IT’S an observable fact that when children are young, their bodies don’t bother them, except when they’re hurt or ill; they think, play, and live intense inner lives that may be disturbed by external events, but not by messages from their own bodies.
Adolescence, though, is when all that changes, as physical signals from the body begin to affect and trouble the mind, and young people have to learn to live with a new relationship between the two. That moment of change has rarely been better captured –in all its exhilaration and danger – than in John Levert’s novel The Flight of the Cassowary, first published in America in 1988, and beautifully adapted for the stage by Scottish playwright Douglas Maxwell, in his 2006 play Mancub.
Now, Cumbernauld Theatre director Ed Robson has revived Mancub in an austere but vivid and profoundly sympathetic production that features an outstanding performance from Andy Peppiette as the central character Paul, with a superb Christina Gordon as his mum, his girlfriend and a friendly dog, and David James Kirkwood as his dad, his best friend and his football coach.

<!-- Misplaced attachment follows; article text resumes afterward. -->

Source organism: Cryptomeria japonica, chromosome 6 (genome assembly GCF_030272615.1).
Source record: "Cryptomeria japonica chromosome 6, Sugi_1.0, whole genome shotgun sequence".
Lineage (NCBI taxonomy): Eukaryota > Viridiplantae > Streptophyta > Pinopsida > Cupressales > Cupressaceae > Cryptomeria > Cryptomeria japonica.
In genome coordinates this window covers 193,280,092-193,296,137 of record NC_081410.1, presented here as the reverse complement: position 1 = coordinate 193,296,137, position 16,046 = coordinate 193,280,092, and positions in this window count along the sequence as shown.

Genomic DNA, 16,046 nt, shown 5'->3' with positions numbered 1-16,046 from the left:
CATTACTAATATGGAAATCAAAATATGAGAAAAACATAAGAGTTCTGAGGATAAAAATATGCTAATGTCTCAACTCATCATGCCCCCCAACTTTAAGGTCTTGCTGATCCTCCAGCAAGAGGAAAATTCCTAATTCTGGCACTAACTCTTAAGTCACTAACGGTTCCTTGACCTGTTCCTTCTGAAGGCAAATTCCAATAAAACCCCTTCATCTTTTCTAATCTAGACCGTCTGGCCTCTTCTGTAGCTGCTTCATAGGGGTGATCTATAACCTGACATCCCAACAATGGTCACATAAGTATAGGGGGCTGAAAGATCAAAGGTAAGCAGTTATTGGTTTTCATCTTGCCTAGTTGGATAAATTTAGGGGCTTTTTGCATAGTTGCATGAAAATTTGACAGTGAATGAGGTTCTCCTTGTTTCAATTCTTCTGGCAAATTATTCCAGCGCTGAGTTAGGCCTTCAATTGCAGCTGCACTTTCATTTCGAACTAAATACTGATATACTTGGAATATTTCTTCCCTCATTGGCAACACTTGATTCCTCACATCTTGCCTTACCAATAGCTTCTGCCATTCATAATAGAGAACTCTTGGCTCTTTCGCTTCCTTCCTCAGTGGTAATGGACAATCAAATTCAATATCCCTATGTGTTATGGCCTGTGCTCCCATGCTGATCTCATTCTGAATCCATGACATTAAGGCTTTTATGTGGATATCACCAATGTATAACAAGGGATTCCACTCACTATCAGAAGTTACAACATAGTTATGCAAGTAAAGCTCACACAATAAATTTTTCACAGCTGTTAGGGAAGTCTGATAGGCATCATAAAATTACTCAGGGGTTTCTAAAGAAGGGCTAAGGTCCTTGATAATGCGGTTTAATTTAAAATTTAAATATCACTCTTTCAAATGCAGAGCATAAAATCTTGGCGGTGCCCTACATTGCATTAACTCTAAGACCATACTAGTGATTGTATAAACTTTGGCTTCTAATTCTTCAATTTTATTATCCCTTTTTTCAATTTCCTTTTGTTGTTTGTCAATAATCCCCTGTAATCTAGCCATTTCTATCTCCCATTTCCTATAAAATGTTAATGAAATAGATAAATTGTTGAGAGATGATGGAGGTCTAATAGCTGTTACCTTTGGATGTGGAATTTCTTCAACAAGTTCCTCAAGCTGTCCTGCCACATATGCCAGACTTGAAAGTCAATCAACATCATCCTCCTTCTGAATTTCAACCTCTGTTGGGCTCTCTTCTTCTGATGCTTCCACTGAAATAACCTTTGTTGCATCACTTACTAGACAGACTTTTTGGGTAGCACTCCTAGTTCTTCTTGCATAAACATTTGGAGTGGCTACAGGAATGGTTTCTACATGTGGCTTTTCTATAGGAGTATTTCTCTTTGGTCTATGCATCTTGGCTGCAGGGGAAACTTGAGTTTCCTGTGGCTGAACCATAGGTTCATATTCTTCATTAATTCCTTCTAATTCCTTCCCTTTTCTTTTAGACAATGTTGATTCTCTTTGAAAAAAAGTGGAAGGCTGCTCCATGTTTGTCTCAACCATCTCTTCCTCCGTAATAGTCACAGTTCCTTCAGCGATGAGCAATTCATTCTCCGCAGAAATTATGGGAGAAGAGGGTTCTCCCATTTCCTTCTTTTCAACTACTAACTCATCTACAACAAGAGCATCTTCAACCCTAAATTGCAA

The story of Mancub is of a boy whose response to the shock of adolescence is to feel that he is becoming an animal, or a whole range of animals; sometimes voluntarily, sometimes unable to help himself. And although his experience is extreme, and finally dangerous, it is so profoundly rooted in universal teenage experience that it touches the hearts and minds of young people and adults alike; in a show about the experience of growing up – and particularly of growing up male - that should be more widely seen.
Gergely Madaras made his BBC SSO debut with a Hungarian and Russian programme